Careers and Employability Service

I want to work in Computing without a computing degree

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Introduction

This is not a problem: there are many one-year “conversion courses” designed to give graduates from any degree subject an intensive grounding in programming and other IT skills. A few of these are listed below. All kinds of first degree disciplines may be combined with these skills to give you an advantage in career areas such as finance, media, library/information work and law.
If you don't want to do a postgraduate course, there are a few employers who will train you on-the-job, although graduates in business, science, maths and engineering may be most in demand here. There are also opportunities within IT companies in non-technical roles such as sales, marketing and customer service.

Now you wear more computing power on your wrist than NASA had available for the whole Apollo project.

Are you suitable for a career in IT?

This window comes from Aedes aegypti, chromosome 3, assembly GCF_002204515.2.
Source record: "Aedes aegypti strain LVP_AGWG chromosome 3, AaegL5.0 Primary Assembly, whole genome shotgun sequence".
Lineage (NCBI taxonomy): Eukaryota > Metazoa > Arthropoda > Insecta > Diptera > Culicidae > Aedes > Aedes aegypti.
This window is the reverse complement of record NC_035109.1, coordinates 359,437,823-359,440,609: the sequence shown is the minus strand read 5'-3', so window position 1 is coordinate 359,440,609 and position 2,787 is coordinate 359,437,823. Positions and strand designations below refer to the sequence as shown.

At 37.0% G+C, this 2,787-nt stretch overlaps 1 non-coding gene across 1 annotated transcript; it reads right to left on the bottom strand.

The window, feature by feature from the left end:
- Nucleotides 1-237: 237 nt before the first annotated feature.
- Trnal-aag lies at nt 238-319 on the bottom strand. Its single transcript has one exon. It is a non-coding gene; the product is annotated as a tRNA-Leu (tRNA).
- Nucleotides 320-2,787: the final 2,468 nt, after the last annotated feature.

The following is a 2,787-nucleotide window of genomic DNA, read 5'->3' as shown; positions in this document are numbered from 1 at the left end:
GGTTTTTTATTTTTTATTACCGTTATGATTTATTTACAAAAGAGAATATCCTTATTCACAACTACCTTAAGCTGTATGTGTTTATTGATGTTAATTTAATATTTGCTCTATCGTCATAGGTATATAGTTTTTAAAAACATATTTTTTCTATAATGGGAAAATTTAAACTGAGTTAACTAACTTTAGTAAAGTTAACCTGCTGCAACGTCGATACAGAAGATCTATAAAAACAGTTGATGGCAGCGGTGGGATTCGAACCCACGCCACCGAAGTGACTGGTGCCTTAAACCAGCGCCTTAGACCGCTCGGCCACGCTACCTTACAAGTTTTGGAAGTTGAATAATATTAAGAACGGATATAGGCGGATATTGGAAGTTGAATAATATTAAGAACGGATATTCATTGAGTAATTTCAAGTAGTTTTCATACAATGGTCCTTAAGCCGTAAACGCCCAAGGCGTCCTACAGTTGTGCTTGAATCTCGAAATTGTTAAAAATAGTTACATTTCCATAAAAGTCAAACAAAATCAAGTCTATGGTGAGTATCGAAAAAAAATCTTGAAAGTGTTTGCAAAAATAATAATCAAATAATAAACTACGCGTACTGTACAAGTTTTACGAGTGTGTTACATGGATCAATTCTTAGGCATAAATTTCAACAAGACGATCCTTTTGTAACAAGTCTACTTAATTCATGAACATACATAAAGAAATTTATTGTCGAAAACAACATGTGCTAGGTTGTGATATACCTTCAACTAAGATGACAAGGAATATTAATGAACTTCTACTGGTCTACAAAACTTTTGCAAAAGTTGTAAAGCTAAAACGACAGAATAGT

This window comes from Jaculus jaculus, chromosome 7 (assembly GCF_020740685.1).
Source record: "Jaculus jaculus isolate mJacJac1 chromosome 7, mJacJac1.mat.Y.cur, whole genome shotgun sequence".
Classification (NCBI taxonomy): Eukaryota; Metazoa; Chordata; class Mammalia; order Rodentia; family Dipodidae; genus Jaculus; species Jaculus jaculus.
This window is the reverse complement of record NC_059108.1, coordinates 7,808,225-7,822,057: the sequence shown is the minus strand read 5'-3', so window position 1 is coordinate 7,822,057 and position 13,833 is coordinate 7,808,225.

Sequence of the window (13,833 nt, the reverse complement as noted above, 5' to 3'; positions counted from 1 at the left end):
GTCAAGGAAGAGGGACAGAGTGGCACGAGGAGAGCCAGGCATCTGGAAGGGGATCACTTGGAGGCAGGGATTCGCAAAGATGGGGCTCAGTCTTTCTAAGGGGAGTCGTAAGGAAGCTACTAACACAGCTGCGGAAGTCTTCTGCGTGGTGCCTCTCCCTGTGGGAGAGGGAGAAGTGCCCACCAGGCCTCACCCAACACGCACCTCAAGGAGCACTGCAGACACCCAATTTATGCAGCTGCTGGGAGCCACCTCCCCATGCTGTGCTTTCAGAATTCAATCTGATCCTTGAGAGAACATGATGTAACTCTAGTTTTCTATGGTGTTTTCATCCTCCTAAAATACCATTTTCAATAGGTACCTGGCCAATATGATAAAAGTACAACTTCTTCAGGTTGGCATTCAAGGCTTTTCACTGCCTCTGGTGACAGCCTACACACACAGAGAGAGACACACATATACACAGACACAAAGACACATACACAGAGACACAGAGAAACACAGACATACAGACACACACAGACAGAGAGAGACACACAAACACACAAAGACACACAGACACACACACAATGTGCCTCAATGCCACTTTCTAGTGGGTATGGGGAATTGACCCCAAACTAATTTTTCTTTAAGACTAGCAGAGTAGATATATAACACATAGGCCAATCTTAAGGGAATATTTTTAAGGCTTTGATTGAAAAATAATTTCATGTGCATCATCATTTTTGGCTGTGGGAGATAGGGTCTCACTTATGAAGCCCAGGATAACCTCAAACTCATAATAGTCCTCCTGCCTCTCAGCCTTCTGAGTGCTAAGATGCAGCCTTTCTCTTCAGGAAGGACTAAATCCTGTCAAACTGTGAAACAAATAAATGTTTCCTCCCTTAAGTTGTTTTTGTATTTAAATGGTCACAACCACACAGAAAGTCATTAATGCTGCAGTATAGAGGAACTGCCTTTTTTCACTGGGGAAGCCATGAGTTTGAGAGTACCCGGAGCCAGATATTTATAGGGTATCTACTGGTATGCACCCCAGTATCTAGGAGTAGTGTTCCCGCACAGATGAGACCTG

To test your suitability for a technical role in computing first try our computer programming aptitude test www.kent.ac.uk/careers/tests/computer-test.htmwhich will give you some idea of whether you might have the aptitude for a career in IT. Other tests which will check your logical and analytical thinking abilities are given below.
You could try teach yourself some Python, Java or JavaScript if you haven't done any programming: it would give you a good idea of your suitability for IT roles and make the first months of an MSc course or IT job much easier.
Python (named after Monty!) www.python.org is a modern language which is free and very easy to learn. YouTube was written in Python. You can write your first "Hello World" program in five minutes(!).
Another easy language to learn is JavaScript. A good place to start learning JavaScript is at www.w3schools.com/JS/js_intro.asp.
Java is a harder but more powerful language to learn and again, free. The easiest way to start learning Java is via the BlueJ learning environment which you can download for free www.bluej.org
Another good place for beginners is code.org, which has tutorials and exercises covering the basics, to Python, Ruby and Javascript. Codecademy is more advanced and has interactive tutorials for HTML, PHP, Python, Ruby and Javascript.
Also see www.computerscienceonline.org/cs-programs-before-college for some useful resources

Computing Careers

 

 

 

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Last Updated: 15/11/2017